I have a project which I can exclude some of libraries from linker and still builds ?
Is it any better to exclude them in terms of the performance and memory of final product ?
Excluding some unused libraries from the final executable might make startup a bit faster and save a tiny amount of memory - chances are only the header and library startup code will actually end up being loaded, and these can be paged out after startup.
However, don't do it manually. If you were told to add the library there's probably a reason for it - perhaps some function call you're not using yet requires it, and later on if you use that function call you may have forgotten about it.
Most linkers have an option to exclude unused libraries automatically, so you may want to just enable that option to have it take care of things for you.
Note: In some rare cases, the library's startup code might have some important effect, in which case you should not exclude it. This is something that is best determined by checking the library's documentation; things like this should (hopefully!) be clearly documented.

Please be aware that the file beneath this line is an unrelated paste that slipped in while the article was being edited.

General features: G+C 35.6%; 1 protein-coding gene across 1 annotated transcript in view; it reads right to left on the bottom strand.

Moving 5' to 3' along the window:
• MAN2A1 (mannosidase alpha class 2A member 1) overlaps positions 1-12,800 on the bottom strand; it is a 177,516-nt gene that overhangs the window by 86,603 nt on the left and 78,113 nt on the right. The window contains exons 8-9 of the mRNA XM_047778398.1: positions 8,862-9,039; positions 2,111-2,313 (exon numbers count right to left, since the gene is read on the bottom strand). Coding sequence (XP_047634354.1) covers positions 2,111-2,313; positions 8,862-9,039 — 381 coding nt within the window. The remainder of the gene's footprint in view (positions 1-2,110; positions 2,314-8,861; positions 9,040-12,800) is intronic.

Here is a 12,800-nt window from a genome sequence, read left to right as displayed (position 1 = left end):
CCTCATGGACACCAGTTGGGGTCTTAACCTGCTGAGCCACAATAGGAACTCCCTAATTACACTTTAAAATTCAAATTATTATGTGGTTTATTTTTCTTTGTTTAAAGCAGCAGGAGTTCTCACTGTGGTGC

A good c++ linker would not include any calls from any libs that are not used in the code (the so-called ¨dead-code stripping¨).
So, I would say it depends what kind of C++ linker you are using to emit the final release. Maybe you should refer to your linker documentation to get information on dead-code stripping. If it is not doing that, then it would definitely help reducing the final memory footprint of the program.
Cheers, and hope that info helps !
It should not make any difference.
Any linker of any worth will not include anything from libraries that are not (directly or indirectly) referenced by the application, even if those libraries are specified on the command line.
A linker does not just blindly put all the things you provide together in an application, but it makes a distinction between object files (for the application) and libraries.